here we’re not talking about stolen password… if you use .spawn, you’re prone to run arbitrary commands

using .http you strongly limit the possibilities of an attack

in any case, it’s up to you

For the nethserver-cockpit module, we use only this NPM dependecies:

    "bootstrap-vue": "^2.0.0-rc.9",
    "c3": "^0.5.4",
    "d3": "^5.3.0",
    "jquery.flot": "^0.8.3",
    "moment": "^2.22.1",
    "vue": "^2.5.2",
    "vue-good-table": "^1.21.0",
    "vue-i18n": "^7.6.0",
    "vue-resource": "^1.5.0",
    "vue-router": "^3.0.1"

at the moment, it seems that they don’t have any security issues.

GitHub is very careful about that, it highlights the vulnerabilities in each packages, if it founds one.

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It’s up on us! Please help me to understand how .http can be more secure. Do you have any link, article, vulnerability report that explains in which way it is a better approach to security?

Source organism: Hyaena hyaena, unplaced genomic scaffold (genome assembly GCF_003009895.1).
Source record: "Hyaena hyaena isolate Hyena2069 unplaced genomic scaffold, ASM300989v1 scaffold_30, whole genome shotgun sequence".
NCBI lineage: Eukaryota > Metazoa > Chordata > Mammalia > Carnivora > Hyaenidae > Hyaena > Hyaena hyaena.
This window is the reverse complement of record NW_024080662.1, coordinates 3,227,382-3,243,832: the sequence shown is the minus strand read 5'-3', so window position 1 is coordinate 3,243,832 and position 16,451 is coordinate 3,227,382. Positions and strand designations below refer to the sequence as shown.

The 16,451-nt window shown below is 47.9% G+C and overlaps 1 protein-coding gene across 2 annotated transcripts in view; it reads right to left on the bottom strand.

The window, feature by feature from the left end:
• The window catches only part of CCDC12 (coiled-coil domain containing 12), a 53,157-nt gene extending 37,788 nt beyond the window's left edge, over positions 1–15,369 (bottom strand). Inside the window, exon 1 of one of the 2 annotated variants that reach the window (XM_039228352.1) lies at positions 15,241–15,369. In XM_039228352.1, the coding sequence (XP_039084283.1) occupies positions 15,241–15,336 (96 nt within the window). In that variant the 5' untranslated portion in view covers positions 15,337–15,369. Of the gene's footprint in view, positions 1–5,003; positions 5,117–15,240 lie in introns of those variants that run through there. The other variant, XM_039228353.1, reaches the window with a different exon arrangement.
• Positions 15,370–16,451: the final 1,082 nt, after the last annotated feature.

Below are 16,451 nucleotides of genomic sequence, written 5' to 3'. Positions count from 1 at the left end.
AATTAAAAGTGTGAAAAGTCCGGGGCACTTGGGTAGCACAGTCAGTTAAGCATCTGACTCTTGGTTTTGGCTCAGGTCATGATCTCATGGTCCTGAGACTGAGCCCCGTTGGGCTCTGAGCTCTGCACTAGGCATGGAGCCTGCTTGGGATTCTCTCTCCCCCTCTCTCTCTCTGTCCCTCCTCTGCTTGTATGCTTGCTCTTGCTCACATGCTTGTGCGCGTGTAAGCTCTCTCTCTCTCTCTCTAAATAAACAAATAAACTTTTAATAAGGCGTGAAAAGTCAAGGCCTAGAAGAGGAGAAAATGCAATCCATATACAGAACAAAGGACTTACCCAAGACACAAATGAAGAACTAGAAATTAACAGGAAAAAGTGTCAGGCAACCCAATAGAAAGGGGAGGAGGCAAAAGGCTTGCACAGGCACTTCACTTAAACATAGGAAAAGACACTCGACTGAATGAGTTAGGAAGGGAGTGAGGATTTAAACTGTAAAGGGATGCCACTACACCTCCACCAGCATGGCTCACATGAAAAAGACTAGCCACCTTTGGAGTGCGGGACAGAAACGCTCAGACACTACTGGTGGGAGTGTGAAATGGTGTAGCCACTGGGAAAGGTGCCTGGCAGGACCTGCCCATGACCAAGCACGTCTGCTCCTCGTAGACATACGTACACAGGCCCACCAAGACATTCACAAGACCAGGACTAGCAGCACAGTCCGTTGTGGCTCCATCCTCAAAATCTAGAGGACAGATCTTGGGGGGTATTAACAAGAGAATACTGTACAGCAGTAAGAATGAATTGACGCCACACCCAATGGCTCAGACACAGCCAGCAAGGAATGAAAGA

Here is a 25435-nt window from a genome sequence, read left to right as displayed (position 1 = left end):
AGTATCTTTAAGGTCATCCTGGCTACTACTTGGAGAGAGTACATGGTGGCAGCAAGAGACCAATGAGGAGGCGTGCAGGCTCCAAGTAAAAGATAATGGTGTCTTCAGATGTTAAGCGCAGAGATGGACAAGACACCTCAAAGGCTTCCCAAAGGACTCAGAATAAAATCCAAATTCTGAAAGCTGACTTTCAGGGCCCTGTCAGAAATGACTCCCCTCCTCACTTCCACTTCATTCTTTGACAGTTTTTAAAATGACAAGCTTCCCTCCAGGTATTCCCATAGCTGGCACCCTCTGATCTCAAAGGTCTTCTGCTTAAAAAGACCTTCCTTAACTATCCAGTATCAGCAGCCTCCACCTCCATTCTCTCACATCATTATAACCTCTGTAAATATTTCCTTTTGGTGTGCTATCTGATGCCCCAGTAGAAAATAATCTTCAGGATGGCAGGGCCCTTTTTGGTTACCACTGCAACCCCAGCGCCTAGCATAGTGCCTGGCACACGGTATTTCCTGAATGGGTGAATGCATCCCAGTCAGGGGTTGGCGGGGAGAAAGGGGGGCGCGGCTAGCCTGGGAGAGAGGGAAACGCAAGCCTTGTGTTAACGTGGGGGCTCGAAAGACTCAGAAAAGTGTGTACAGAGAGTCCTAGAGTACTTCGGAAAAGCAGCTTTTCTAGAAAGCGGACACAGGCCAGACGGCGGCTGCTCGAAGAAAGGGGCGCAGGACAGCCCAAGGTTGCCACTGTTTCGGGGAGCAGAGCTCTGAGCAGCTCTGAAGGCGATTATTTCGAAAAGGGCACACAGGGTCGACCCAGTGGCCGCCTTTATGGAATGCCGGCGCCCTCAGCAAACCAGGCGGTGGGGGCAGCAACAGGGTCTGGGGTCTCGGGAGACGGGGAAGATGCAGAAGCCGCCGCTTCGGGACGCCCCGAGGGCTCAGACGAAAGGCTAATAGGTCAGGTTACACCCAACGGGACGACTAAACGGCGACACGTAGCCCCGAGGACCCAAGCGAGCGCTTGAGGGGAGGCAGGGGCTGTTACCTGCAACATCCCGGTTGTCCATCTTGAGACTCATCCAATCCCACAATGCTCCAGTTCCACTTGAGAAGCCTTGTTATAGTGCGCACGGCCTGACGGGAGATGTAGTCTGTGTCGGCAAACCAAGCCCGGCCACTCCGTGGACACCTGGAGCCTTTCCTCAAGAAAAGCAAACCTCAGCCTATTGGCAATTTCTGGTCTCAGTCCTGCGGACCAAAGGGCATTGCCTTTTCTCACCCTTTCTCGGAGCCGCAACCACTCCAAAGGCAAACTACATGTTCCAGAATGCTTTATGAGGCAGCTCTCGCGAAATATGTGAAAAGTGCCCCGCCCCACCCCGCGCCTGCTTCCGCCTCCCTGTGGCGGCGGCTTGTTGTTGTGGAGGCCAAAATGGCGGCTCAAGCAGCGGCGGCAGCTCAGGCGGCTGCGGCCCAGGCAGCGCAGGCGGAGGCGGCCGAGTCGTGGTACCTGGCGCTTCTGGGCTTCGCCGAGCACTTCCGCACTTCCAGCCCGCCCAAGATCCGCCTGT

.spawn can execute any command available on the shell for the logged in user
.http can only make http calls to an rest api server

for me is a very different approach, 'cause in the second case you have another security layer, your API

Yes for sure:

Every software has its own bug, I don’t see in any of this approaches a security advantage on other.

(Sorry, I couldn’t resist! :smiley: I’m going back to infrastructure stuff …)

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Think about this API example: password change

If the browser has a security hole, or malicious code is injected by other means the attacker can run the API password change and log in, no matter if .spawn or .http is used.

The article I posted above explains this concept far better than me.

We could ask cockpit devs to join this discussion. Next week I’ll post our doubts on their ML. What do you think?

I never said that a REST API is bugless

there’s a slight difference in WP and your product.

WP’s API is exposed and prone to attack

ideally speaking, your API is not… server manager use it, no other can

in any case, as I said, it’s up to you :slight_smile: